Scheme saves girls from early marriage

Scheme saves girls from early marriage

Kanyashree Prakalpa aims at checking child marriage and keeping young girls in school.

In 1829, Raja Ram Mohan Roy persuaded the British government to abolish the custom of Sati among Hindu widows and in 1855, Ishwar Chandra Vidyasagar wrote his first tract on widow remarriage, which was later turned into law.

Modern day Bengal, however, belies the changes these social reformers from the state brought into effect with great peril to their life and social standing, in the face of severe resistance from Hindu conservatives and society, in general.

Child marriage is a widely prevalent practice in West Bengal despite the state having produced a long list of social reformers who led the country in thinking about women empowerment. While the social evil of underage marriages rob girls of a life of dignity and freedom, a 2011 report by Unicef finds that in Bengal currently almost one in every two girls is married off before they reach 18, the legal age for girls to get married.

The district of Murshidabad has the highest incidence of child marriages in the state at 61 per cent and Birbhum comes a close second at 58 per cent, followed by Malda with 56 per cent and Purulia at 54 per cent. While newspaper reports place Bengal among the top five states in India when it comes to child marriage, a nationwide survey conducted by the Centre points out that of all marriages taking place in Bengal, nearly 55 per cent are of minor girls.

It is under these circumstances that Chief Minister Mamata Banerjee decided to follow in the footsteps of epoch-making Bengali social reformers and conceived the Kanyashree Prakalpa in 2013, a project that will work towards bringing down the cases of child marriage and keep young girls in school. While it will be for history to judge the ripple effects of the project, Deccan Herald, during a tour of some places, has found that the programme is having the desired effect.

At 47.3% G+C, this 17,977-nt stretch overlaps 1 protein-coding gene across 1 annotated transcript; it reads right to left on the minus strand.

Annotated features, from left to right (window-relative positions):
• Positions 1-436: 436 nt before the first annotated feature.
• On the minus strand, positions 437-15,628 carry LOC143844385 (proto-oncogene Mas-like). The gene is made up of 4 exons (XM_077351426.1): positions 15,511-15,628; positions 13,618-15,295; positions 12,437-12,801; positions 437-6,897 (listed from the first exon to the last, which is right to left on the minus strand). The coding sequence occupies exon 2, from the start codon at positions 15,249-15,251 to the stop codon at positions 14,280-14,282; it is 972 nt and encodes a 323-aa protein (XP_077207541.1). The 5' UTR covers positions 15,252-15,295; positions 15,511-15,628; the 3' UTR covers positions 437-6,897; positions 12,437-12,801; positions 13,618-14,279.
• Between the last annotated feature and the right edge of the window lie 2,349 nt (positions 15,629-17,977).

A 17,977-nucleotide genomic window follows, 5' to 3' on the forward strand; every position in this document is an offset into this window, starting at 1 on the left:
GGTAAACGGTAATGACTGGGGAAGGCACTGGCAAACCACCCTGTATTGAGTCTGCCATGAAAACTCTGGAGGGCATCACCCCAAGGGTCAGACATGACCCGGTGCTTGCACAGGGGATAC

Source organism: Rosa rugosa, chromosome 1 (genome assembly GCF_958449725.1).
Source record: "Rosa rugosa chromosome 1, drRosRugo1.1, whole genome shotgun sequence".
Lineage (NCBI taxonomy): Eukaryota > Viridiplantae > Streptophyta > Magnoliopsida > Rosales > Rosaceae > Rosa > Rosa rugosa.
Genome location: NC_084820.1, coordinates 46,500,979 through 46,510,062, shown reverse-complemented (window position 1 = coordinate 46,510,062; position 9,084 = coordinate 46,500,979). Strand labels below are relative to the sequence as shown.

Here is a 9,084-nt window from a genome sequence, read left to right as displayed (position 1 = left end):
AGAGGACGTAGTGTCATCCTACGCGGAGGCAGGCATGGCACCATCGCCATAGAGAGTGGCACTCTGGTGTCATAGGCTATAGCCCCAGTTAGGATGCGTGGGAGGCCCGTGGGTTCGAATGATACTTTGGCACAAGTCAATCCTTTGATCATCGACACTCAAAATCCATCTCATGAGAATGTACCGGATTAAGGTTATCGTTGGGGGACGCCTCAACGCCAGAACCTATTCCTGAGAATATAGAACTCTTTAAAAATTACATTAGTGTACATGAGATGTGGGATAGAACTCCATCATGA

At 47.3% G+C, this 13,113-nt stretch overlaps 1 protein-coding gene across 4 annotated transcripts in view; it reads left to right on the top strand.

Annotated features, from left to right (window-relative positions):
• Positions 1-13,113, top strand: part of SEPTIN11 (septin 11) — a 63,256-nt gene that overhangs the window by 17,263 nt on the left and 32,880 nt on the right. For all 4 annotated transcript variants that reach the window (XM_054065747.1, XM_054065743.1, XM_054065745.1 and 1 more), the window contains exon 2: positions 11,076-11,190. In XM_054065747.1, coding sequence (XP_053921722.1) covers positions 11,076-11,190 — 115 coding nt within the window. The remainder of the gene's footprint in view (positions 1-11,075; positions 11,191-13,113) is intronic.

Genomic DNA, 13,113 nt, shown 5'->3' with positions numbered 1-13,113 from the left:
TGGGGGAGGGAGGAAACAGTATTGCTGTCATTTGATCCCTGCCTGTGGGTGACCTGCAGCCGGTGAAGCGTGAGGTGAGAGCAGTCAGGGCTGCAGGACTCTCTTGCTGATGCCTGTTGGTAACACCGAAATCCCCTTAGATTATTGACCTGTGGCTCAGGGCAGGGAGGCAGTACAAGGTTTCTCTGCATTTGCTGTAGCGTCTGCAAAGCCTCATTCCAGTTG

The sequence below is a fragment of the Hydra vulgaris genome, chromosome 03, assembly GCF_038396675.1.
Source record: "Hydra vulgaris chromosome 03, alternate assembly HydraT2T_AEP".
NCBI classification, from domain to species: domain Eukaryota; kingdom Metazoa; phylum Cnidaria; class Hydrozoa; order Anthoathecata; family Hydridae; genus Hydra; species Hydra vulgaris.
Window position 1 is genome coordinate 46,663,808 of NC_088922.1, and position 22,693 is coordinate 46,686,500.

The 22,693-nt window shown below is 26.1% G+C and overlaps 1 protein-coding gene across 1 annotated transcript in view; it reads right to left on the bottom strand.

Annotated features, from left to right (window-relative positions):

A recent visit to Birbhum, the district having the second highest incidence of child marriage, revealed that the programme has taken a considerable step forward since its launch in October 2013 and has helped to bring back a sizeable number of girls to school. Although government officials could not provi­de ready figures, they were eager to point out that the percentage of girls returning to school is noticeable.

“We estimate the percentage of girls returning to school have gone up by at least 12 to 13 per cent. This might not seem high but it’s a marked improvement over what the situation was the year before,” said an official from the state women & child welfare department.

Officials, however, agree that child marriage is a major social concern and the prime cause of high drop-out rate among girls, particularly between the age of 13 and 19, which is relatively higher than the national average.

While various factors contribute to girls dropping out of school, research by human rights bodies shows that child marriage is prime obstacle to girls’ education and girls stay in school is probably the most effective measure against child marriage.

“Keeping this in mind, the Mamata Banerjee administration devised the project to create an environment that will elevate education, health and nutrition status of women,” state women & child welfare department’s minister Dr Sashi Panja said.